Know Thyself – Read the Comics
Today, Sunday May 24, 2015, the mariner’s local newspaper defined him, in his entirety, with only two comic strips, one following the other on the same page. The first strip was Peanuts, a rerun from 1968; the second was Dilbert.
The mariner has maintained throughout his life that comic strips and single-pane cartoons are the most important section of the newspaper. The comics have a sly way of slipping through one’s prejudice, ignorance, and lack of emotional maturity to plant the seed of a new insight. Think for a moment how comics reflect basic angst that often affects each of us. Think for a moment how comics can reflect an entire segment of our culture in one cartoon. Think for a moment how narrow minded we would be if we could not laugh at ourselves. Simultaneously, comics are irreverent, biased, simplistic, insightful, hilarious and wise.
Each of us is a complex conglomeration of evolution that began billions of years ago. It is no exaggeration that we entered life as no more than a cluster of chemicals that could replicate and today we are warm blooded, mammalian, intelligent (relative to other creatures although we lack the skills they possess) and now we stand on the edge of a future that will allow us to manage our own evolution. God forbid.
We have brains that use deduction and induction in an unbelievably powerful way, reducing complex knowledge to a few simple terms; who defined motion across the entire universe with the formula E=MC2 ? Each of us can read a thousand words in a momentary facial expression. Each of us – well, most of us – can deduce years of history from a single cartoon. As complex as we are, each of us can be fully defined in one comic strip with faster speed and more acuity than if defined by a psychiatrist.
Tragically, John Nash and his wife Alicia were killed in an automobile accident yesterday. Do you remember the movie A Beautiful Mind starring Russell Crowe as John Nash? The mariner became a big fan of the movie, John Nash, and the subtleties of game theory. Nash won the Nobel Prize for Mathematics in 1994. Game theory studies interactive decision-making, where the outcome for each participant or “player” depends on the actions of all players individually. Consequently, whether an individual, business, government or sewing circle, we play game theory in virtually every activity – even buying groceries, a game between us, the market and the producers. Nash was able to prove mathematically that ‘equilibrium’ is an actual state of being at all times, like a chess board is always present no matter who wins the game or how they play it. However, the chess board limits squares in such a way that a player must consider what the opponent’s strategy is in order to make his or her own best move.
The most familiar demonstration of game theory is applied in virtually every cop show on television. It’s called The Prisoner’s Dilemma:
The police interrogate two suspects separately, and suggest to each that he or she should snitch on the other and turn state’s evidence. If the other does not snitch, then you can cut a good deal for yourself by giving evidence against the other; if the other snitches and you hold out, the court will treat you especially harshly. Thus, no matter what the other does, it is better for you to snitch than not to snitch — snitching is your uniformly best or ‘dominant’ strategy. This is the case whether the two of you are guilty or innocent. Of course, when both snitch, they both fare worse than they would have if both had held out; but that outcome, though jointly desirable for them, collapses in the face of their separate temptations to snitch.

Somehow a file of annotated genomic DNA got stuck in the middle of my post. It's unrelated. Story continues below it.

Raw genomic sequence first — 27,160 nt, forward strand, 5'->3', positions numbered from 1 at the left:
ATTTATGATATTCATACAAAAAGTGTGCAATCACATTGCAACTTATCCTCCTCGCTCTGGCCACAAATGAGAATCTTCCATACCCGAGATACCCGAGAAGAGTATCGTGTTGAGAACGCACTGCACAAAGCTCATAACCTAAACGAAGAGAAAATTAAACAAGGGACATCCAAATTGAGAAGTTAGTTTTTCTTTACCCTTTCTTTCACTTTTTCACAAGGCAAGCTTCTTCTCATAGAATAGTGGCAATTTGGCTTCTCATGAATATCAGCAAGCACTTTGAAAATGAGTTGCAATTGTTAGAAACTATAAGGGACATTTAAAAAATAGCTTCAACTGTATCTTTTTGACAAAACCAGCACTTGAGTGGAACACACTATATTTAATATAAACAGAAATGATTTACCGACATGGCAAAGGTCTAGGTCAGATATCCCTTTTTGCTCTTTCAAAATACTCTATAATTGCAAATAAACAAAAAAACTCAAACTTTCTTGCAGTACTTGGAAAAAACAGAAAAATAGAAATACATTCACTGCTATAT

The mariner apologizes for being pedantic; his dominant strategy was to share why John Nash is important to everyone. The mariner snitched.
Oh, Those Promiscuous Neandertals
The following is an excerpt from Scientific American letters to the editors. The mariner sent it to a few family members in an email. They just will have to read it again. He included the writer’s response because it shows how we can be caught up in our own value system without including peripheral knowledge simply because it doesn’t fit easily into our values:
When the mariner was in his thirties, the scientific explanation for red-headed Homo sapiens was due to occasional inter-species sex with neandertals. It has been proven by DNA studies that we do have a small piece of neandertal in us. However, “occasional inter-species sex” has been thrown out. Read the response to a woman who wrote of neandertal ‘dalliances’ in her February article in Scientific American.
“OUR MURDEROUS ANCESTORS
Kate Wong’s suppositions about what brought about neandertals’ extinction in “Neandertal Minds” are contrary to the known history of anatomically modern Homo sapiens (that is, us). Her assertions that neandertals were just out competed and that the 1.5 to 2.1 percent neandertal DNA within people outside of Africa is the result of occasional “dalliances” would be historically unlikely.
The most likely scenario would involve waves of immigrating anatomically modern humans taking over land and causing death by plunder and disease, as Europeans discovering the New World did. And it would be naive to think that our neandertal DNA was the result of consensual dalliances when rape went hand in hand with the pillage of every other civilization.
It would be wise for us to give up the notion that we are, or our ancestors before us were, a benevolent and sharing species.
ROBERT E. MARX
University of Miami Miller School of Medicine”